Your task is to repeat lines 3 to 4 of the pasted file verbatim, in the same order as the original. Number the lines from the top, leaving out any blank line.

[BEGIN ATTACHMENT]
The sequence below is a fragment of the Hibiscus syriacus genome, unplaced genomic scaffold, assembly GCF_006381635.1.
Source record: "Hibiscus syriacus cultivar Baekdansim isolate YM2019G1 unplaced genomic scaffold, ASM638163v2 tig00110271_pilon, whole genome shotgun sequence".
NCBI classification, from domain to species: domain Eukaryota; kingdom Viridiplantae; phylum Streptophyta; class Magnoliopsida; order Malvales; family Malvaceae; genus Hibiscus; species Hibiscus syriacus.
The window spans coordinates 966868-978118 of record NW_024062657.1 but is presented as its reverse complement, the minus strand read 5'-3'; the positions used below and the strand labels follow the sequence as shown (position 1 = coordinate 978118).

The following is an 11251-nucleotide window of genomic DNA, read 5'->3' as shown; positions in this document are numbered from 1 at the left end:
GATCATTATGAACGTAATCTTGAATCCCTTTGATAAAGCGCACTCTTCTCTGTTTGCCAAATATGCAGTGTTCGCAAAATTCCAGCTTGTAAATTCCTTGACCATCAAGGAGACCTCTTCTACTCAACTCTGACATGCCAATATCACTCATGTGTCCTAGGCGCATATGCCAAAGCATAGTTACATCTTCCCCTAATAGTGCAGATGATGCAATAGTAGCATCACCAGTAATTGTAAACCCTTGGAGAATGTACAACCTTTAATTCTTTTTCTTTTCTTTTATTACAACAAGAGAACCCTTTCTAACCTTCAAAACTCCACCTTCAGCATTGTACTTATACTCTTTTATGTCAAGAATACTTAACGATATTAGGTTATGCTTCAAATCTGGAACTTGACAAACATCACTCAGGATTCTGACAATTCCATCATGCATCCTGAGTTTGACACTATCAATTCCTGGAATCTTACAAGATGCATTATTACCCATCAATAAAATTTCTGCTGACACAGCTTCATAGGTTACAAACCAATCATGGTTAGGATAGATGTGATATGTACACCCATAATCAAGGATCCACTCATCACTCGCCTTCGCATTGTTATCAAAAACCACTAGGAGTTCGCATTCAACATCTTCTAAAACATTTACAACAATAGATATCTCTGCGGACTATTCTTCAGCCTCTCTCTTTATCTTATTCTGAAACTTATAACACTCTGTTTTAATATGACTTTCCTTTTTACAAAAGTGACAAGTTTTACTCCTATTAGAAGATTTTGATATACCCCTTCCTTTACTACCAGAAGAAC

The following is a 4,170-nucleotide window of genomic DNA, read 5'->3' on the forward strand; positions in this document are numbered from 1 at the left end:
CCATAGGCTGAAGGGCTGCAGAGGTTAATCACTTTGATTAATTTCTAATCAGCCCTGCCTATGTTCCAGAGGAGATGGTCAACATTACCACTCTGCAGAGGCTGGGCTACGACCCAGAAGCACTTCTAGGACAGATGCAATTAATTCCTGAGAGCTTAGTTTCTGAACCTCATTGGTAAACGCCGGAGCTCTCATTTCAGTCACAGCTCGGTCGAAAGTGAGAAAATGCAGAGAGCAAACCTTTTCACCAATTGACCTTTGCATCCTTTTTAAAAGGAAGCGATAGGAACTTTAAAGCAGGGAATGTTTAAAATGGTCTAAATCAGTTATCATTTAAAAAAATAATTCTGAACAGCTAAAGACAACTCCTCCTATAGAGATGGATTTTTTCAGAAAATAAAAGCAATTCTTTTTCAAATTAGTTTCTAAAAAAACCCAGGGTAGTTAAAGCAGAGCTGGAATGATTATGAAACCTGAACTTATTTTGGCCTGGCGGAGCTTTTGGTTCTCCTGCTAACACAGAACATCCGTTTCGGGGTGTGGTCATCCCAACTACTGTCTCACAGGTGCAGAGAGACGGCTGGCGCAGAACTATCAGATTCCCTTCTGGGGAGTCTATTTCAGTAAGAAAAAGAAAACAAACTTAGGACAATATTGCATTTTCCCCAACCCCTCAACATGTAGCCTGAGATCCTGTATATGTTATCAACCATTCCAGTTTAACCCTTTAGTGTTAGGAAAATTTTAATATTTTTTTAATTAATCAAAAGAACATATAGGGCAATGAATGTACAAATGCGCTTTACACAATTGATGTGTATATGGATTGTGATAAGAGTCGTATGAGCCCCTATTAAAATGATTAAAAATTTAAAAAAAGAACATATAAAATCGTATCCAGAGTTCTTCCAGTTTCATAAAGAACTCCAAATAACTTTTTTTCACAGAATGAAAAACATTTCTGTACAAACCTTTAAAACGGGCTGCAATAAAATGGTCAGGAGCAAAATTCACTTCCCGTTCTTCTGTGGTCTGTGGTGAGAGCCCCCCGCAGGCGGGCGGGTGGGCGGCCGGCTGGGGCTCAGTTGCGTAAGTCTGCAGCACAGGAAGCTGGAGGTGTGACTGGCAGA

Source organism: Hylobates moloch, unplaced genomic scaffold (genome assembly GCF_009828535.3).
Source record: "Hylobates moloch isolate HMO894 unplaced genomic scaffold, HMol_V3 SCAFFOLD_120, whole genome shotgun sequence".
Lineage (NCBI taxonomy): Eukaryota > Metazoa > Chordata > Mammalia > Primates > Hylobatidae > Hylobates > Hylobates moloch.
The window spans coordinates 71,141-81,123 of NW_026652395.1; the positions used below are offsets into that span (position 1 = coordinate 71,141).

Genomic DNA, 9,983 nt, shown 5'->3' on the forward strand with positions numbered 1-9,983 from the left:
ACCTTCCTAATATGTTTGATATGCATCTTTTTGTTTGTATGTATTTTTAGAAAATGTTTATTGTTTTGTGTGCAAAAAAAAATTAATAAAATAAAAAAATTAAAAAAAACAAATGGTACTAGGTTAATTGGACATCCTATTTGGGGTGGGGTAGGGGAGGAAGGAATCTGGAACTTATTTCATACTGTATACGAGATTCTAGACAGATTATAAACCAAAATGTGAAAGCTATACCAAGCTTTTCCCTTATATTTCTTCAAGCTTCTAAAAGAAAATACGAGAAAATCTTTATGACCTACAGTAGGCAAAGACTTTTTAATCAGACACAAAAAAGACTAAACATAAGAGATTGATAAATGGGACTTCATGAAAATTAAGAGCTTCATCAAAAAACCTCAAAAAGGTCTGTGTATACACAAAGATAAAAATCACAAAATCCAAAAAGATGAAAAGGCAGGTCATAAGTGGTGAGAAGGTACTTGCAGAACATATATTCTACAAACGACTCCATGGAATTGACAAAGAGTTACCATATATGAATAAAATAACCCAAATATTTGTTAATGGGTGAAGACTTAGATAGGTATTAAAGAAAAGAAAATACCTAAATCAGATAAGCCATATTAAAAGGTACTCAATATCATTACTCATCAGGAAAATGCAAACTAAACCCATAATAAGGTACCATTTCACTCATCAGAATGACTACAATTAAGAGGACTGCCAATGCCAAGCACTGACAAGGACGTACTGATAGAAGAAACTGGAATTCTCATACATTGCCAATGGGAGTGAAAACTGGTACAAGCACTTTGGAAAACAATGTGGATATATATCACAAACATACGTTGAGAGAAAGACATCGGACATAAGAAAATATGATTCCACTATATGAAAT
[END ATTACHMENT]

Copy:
NCBI classification, from domain to species: domain Eukaryota; kingdom Viridiplantae; phylum Streptophyta; class Magnoliopsida; order Malvales; family Malvaceae; genus Hibiscus; species Hibiscus syriacus.
The window spans coordinates 966868-978118 of record NW_024062657.1 but is presented as its reverse complement, the minus strand read 5'-3'; the positions used below and the strand labels follow the sequence as shown (position 1 = coordinate 978118).